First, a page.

Pau Gasol and Tim Duncan: Has the Torch of Supremacy Been Passed?

I've never really cared much for San Antonio Spurs forward Tim Duncan, but my dislike has nothing to do with Duncan's amazing talent on the basketball court.

I'm a big fan of the North Carolina Tar Heels, and for four years I was forced to watch Duncan's Wake Forest Demon Deacons dominate the Heels in his familiar, methodical fashion.

For one, I could never understand why Duncan, who was just as ready for the NBA in his freshman year, never took his talents to the NBA earlier.

During the time he was at Wake Forest, which seemed like an eternity, Duncan never seemed to make any huge advancement in his game, yet each season he became even more dominant.

I found out the reason there was no visible improvement in Duncan's game was because by his sophomore year in college, he was already the most fundamentally skilled big man in all of basketball.

When watching Duncan it's easy to forget how dominant he truly is, because he makes the game look so simple.

There's really nothing flashy about Duncan's game, and opponents usually have a pretty good idea of what he's going to do, but they are powerless to stop it.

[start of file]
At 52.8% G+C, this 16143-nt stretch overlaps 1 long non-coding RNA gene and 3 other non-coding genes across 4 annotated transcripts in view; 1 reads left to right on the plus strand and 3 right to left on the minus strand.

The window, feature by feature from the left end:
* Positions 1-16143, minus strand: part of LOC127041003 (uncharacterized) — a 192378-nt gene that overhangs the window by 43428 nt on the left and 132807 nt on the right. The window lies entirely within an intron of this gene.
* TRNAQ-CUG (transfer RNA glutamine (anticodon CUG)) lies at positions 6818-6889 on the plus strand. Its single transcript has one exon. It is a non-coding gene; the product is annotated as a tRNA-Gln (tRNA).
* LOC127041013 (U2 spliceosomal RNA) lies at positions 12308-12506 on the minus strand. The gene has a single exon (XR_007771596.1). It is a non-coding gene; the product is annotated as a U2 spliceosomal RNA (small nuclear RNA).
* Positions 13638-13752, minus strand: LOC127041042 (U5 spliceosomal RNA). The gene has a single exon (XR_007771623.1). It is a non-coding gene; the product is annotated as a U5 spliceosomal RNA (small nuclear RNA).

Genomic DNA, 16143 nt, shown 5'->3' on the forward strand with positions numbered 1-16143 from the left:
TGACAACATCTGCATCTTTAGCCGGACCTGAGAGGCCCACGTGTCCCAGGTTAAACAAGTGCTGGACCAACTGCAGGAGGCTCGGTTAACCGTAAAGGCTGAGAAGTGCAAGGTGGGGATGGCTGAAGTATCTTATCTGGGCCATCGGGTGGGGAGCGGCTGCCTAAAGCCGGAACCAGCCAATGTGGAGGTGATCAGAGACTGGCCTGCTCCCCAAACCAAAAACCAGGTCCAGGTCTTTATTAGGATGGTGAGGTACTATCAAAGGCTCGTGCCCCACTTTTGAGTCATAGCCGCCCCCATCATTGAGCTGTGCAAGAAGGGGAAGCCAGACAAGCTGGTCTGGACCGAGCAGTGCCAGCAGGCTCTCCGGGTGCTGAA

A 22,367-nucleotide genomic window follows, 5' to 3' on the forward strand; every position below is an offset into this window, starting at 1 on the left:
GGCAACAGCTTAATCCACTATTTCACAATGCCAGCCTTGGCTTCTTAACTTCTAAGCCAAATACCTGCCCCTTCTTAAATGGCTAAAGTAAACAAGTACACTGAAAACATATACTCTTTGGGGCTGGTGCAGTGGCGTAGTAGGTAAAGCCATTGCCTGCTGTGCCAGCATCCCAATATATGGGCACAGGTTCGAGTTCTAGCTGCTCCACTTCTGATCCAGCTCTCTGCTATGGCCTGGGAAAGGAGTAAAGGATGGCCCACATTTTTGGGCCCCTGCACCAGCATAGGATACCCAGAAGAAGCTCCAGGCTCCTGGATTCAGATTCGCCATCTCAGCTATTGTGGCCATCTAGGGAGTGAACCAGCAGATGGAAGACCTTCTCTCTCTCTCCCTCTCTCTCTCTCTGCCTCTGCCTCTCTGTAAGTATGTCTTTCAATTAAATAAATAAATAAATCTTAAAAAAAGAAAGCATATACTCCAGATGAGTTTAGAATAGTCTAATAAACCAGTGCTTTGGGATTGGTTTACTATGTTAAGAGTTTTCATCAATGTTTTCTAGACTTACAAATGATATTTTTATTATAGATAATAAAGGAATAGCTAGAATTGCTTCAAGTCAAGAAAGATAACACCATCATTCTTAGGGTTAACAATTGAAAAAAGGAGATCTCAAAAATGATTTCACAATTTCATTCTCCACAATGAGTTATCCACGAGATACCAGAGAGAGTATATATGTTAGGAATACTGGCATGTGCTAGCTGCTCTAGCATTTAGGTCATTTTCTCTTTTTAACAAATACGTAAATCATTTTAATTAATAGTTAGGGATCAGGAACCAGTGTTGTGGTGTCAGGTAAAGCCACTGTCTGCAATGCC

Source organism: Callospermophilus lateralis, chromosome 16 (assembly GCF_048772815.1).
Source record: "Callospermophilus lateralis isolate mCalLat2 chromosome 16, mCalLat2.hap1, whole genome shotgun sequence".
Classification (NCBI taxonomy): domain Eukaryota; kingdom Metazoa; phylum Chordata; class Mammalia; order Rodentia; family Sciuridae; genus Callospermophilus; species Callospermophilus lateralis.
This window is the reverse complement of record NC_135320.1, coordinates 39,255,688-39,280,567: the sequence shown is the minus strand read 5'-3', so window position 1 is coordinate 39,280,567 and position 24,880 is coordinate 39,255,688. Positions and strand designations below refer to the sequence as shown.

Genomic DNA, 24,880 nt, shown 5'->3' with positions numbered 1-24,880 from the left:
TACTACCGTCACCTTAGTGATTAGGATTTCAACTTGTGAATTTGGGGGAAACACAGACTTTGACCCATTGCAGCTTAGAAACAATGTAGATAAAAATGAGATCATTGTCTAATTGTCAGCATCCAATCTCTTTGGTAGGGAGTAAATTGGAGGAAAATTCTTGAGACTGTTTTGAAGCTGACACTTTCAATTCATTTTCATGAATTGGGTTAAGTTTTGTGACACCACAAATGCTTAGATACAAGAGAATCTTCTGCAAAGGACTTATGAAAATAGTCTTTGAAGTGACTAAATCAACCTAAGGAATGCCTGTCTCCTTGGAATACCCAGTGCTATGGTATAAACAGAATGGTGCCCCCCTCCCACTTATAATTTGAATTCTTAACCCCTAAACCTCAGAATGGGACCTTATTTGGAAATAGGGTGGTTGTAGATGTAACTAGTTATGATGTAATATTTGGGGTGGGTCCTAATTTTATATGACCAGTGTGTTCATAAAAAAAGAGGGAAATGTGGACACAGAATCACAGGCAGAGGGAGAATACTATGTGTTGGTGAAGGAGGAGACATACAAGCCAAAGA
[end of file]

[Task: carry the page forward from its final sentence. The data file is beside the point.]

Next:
Duncan's footwork in the paint was a thing of beauty, and he had the ability to score with either hand, with his back to the basket in the post.

Duncan was just as good on defense, and his 7'0" frame and athleticism made him a natural rebounder on both ends of the court.

It's safe to say I was pleased to see Duncan finally leave Wake Forest for the NBA, but in hindsight, I was just entering a different level of torment.

Duncan arrived to the San Antonio Spurs with the exact same skill set he had in college, and he achieved the same exact results.

The only thing Duncan has added to his game through his career as far as I can tell is his kiss-the-glass jump shot from the wing, yet he has been consistently dominant.<...

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